“Food and hospitality has evolved into much more than just eating, it has become part of our customers’ lives and the communities in which we serve it” Francis Loughran, MD, Future Food
As food, casual dining, bars and restaurant spending trends go, 2018 is looking to end much like its predecessor, at least in terms of industry growth and financial forecast. The consumer price index remains strong, with discretionary income stable, maybe even ticking up. These indicators are all a reflection of confidence in the economy resulting in the unstoppable growth in spending on food and hospitality outside the home.
Data from the Australian Bureau of Statistics reveals Australian households spend on average $104.38 each week on both Food and Beverage consumed on premises. That’s around two and a half times the amount of their total fuel/power bills ($42.51) and nearly triple what they spend on primary and secondary education ($36.41).
In 2015-16, Sydney topped that list, spending $123.56, compared to a weekly bill of $106.11 for Melbourne and $91.35 for Brisbane. Comparison site finder.com.au found Australians were spending an incredible $2.6 billion each year on food and drink delivery through companies such as Menulog, UberEats, Deliveroo and Foodora.
Food has long been confirmed as a growth category and is unaffected by online sales. Growth from 2010 to 2018 in traditional fashion specialty retailers has averaged 3.1% per annum, while Food and Beverage outlets have averaged 5.0% growth per year over the same period. F&B is therefore capable of driving sales and MAT growth as landlords work hard in trying to maximise their return on assets or investments. The summary of the diversity of food and beverage projects in Future Food’s current and recent projects’ portfolio will show the extent and breadth of this transformation.
Future Food’s in-depth knowledge of the food markets in Australia and New Zealand market confirms that spending on food is by no means limited to the traditional destinations such as cafés, food courts and restaurants. Home deliverers, QSR and smart casual dining are continuing to be the big players in the growth of our shopping centres, retail precincts and mixed-use developments.
Eateries at Westfield Whitford City, Perth
Conventional wisdom dictates that if one dining establishment (or segment, such as fast casual) in a local market is doing substantially well in a positive growth environment as described above, it’s because business is shifting away from another one. Consumer spending on Food and Beverage, however, is not a zero-sum game. Consumers view their purchases on F&B through various lenses: Social, business and entertainment along with changing lifestyles where time-poor, multiple-income households want someone else to do the cooking and cleaning.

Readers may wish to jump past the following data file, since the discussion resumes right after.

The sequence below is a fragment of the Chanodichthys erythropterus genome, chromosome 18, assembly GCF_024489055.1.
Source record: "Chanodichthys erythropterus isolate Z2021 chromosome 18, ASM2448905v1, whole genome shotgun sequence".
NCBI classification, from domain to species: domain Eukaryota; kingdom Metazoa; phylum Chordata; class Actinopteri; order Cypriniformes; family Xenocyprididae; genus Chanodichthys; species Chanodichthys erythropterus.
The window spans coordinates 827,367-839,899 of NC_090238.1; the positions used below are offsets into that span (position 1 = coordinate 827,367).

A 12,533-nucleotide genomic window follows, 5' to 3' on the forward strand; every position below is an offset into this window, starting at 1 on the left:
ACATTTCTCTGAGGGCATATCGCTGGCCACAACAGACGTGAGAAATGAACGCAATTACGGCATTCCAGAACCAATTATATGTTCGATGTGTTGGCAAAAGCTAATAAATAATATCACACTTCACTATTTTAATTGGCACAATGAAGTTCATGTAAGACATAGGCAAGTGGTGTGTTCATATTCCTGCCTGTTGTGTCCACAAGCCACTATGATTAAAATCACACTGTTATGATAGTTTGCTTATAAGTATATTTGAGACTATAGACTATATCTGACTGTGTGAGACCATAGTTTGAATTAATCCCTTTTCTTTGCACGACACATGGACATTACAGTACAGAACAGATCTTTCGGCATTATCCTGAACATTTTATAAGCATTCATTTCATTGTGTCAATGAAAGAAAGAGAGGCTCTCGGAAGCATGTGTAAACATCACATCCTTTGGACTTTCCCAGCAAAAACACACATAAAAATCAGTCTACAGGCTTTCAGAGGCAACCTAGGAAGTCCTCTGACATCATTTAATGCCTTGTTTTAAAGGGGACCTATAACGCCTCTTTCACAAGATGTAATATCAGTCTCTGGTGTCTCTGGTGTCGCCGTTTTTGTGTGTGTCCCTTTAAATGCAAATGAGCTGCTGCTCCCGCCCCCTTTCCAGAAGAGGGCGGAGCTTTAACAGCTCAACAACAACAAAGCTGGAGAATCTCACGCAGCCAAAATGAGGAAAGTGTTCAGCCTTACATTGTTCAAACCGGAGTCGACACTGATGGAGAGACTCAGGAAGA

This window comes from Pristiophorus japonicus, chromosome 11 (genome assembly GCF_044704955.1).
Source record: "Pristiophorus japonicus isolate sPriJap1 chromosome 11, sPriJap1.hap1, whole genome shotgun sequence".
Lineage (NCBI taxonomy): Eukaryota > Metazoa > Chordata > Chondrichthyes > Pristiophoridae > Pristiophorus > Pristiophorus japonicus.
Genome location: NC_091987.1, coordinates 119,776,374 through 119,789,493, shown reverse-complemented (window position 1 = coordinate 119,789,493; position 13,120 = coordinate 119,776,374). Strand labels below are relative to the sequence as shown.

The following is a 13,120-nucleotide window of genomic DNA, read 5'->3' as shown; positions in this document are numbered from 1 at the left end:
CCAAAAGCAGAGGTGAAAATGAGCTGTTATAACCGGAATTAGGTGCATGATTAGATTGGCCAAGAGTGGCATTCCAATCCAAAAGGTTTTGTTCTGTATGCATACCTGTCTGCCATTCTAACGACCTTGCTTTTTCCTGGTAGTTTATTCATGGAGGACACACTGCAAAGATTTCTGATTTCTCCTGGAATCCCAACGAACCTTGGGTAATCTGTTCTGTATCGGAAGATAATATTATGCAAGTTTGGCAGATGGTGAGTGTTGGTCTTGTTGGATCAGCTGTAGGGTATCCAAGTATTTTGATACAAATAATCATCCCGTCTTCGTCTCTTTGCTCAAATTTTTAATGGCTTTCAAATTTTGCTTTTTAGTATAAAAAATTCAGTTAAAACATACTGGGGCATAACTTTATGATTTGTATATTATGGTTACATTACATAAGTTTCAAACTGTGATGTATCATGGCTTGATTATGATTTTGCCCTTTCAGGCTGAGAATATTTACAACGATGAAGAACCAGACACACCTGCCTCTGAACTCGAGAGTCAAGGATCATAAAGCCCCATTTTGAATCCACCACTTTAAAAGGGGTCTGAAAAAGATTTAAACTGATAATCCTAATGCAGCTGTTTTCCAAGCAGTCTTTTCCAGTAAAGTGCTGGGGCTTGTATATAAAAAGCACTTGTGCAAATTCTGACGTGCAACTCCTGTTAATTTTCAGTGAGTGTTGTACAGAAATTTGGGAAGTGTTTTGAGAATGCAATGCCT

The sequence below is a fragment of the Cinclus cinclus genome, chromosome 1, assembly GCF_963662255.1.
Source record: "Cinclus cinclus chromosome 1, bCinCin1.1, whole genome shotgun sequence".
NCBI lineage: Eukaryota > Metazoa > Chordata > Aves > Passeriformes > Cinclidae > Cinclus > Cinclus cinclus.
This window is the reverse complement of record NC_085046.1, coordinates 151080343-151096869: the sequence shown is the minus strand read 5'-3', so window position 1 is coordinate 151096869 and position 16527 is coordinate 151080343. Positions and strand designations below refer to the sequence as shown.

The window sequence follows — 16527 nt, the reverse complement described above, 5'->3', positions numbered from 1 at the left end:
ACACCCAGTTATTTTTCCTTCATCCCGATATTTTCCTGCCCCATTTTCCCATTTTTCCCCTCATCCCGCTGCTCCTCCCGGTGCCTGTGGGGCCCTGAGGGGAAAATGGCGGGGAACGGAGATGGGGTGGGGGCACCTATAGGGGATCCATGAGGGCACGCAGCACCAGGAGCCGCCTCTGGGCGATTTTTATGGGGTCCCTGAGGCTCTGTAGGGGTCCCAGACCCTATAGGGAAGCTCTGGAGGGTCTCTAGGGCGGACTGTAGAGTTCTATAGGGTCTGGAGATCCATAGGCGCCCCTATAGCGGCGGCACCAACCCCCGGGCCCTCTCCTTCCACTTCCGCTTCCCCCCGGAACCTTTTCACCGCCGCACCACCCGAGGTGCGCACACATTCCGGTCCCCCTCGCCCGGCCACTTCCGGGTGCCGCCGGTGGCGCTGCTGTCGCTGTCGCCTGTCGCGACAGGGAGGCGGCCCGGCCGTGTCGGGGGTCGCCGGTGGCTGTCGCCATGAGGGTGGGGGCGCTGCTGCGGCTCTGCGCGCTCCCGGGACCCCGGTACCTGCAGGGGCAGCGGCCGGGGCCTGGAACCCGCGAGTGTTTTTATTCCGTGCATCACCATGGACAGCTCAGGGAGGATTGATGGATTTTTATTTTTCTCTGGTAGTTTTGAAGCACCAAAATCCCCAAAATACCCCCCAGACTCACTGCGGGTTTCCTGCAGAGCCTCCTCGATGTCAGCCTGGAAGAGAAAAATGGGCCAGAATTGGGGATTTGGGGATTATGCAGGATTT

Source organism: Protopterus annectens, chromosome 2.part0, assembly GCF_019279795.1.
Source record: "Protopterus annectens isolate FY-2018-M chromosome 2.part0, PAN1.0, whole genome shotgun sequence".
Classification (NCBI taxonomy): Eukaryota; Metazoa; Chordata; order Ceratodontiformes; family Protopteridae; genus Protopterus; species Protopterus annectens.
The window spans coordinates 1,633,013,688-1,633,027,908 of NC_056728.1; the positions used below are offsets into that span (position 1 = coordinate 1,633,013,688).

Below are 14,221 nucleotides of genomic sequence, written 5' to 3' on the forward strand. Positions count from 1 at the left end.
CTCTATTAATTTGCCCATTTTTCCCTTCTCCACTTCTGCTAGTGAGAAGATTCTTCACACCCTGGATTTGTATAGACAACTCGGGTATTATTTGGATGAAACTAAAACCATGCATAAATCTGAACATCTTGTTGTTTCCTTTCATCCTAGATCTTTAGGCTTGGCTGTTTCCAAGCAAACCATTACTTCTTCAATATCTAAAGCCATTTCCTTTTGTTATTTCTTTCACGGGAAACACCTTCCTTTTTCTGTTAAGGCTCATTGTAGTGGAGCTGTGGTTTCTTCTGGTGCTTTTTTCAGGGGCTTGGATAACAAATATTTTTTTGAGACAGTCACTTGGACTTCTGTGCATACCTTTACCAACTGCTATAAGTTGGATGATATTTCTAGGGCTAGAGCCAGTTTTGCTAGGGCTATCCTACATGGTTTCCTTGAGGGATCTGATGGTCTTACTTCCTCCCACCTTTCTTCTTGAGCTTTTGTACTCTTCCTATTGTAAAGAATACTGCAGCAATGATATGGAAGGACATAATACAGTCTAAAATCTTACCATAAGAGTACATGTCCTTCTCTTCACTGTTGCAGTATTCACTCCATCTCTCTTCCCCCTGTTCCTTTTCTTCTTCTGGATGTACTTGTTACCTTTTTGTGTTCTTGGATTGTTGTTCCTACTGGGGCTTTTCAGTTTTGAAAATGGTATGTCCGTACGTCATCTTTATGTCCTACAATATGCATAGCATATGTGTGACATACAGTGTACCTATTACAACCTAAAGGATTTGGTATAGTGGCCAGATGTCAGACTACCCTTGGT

The F&B industry is facing a number of challenges where expectations are at an all-time high and consumer behaviour is also simply changing.These undercurrents are resulting in a profound effect on which establishments grow and survive and which have to evolve or give way to newer players. Key transformations that we’ve seen recently Include changes such as the trend in QSR concepts to now offer table or counter-table service, such as those outlets we are seeing in the recently opened Grill’d and Schnitz at Westfield Tea Tree Plaza.
Eateries at Tea Tree Plaza, Adelaide
The greatest challenge for the QSR industry is remaining relevant to their customers. Part of the solution lies in updated design and creative locations. Modern QSR concepts see the state of the art design driven dining precincts such as Pacific Fair, Westfield Carousel, Westfield Coomera and Westfield Whitford City, The Glen and Eastland as the perfect purpose-built and convenient hospitality and social locations to offer smart casual dining – all day every day.
Eateries at Perth Carousel
The increase in competition is not only reflected in the increasing diversity of food projects, as seen below in the Future Food current and recent projects summary, but it is also reflected in the quality of service and product offer. Many hospitality groups, restaurant chains and independent operators have gone back to ‘First Principles” where staff training and a customer-centric focus is contributing to the bottom line. Engagement of customers, maintaining the quality of food, service, and atmosphere, as well as directly responding to customer concerns in real time are all driving a lot of the long term independent restaurant success we’ve seen and expect to continue in 2019.
Cover Image: Grill’d Burgers On Uber Eats